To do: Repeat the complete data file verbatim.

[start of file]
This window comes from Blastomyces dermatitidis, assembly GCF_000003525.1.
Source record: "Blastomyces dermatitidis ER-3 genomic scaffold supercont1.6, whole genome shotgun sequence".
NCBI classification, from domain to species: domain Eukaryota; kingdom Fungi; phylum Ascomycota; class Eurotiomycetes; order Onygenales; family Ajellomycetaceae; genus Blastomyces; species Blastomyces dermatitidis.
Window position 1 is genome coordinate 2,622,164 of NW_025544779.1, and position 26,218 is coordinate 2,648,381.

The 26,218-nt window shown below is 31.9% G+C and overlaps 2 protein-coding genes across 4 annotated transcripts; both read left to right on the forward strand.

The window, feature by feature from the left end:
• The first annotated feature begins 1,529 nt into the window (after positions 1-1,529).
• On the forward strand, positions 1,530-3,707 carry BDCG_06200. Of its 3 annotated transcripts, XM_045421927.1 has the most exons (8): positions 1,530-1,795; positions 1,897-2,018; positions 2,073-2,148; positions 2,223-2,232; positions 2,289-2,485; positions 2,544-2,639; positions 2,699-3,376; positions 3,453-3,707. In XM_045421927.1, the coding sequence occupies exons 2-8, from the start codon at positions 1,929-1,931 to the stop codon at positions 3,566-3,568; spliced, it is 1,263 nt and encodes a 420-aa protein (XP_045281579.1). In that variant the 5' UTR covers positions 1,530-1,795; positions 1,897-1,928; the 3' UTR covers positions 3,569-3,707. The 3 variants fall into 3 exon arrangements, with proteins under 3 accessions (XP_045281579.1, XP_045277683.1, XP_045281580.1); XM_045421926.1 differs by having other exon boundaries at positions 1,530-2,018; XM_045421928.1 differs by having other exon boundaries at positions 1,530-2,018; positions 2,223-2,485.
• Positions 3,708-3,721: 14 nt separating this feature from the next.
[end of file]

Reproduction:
This window comes from Blastomyces dermatitidis, assembly GCF_000003525.1.
Source record: "Blastomyces dermatitidis ER-3 genomic scaffold supercont1.6, whole genome shotgun sequence".
NCBI classification, from domain to species: domain Eukaryota; kingdom Fungi; phylum Ascomycota; class Eurotiomycetes; order Onygenales; family Ajellomycetaceae; genus Blastomyces; species Blastomyces dermatitidis.
Window position 1 is genome coordinate 2,622,164 of NW_025544779.1, and position 26,218 is coordinate 2,648,381.

The 26,218-nt window shown below is 31.9% G+C and overlaps 2 protein-coding genes across 4 annotated transcripts; both read left to right on the forward strand.

The window, feature by feature from the left end:
• The first annotated feature begins 1,529 nt into the window (after positions 1-1,529).
• On the forward strand, positions 1,530-3,707 carry BDCG_06200. Of its 3 annotated transcripts, XM_045421927.1 has the most exons (8): positions 1,530-1,795; positions 1,897-2,018; positions 2,073-2,148; positions 2,223-2,232; positions 2,289-2,485; positions 2,544-2,639; positions 2,699-3,376; positions 3,453-3,707. In XM_045421927.1, the coding sequence occupies exons 2-8, from the start codon at positions 1,929-1,931 to the stop codon at positions 3,566-3,568; spliced, it is 1,263 nt and encodes a 420-aa protein (XP_045281579.1). In that variant the 5' UTR covers positions 1,530-1,795; positions 1,897-1,928; the 3' UTR covers positions 3,569-3,707. The 3 variants fall into 3 exon arrangements, with proteins under 3 accessions (XP_045281579.1, XP_045277683.1, XP_045281580.1); XM_045421926.1 differs by having other exon boundaries at positions 1,530-2,018; XM_045421928.1 differs by having other exon boundaries at positions 1,530-2,018; positions 2,223-2,485.
• Positions 3,708-3,721: 14 nt separating this feature from the next.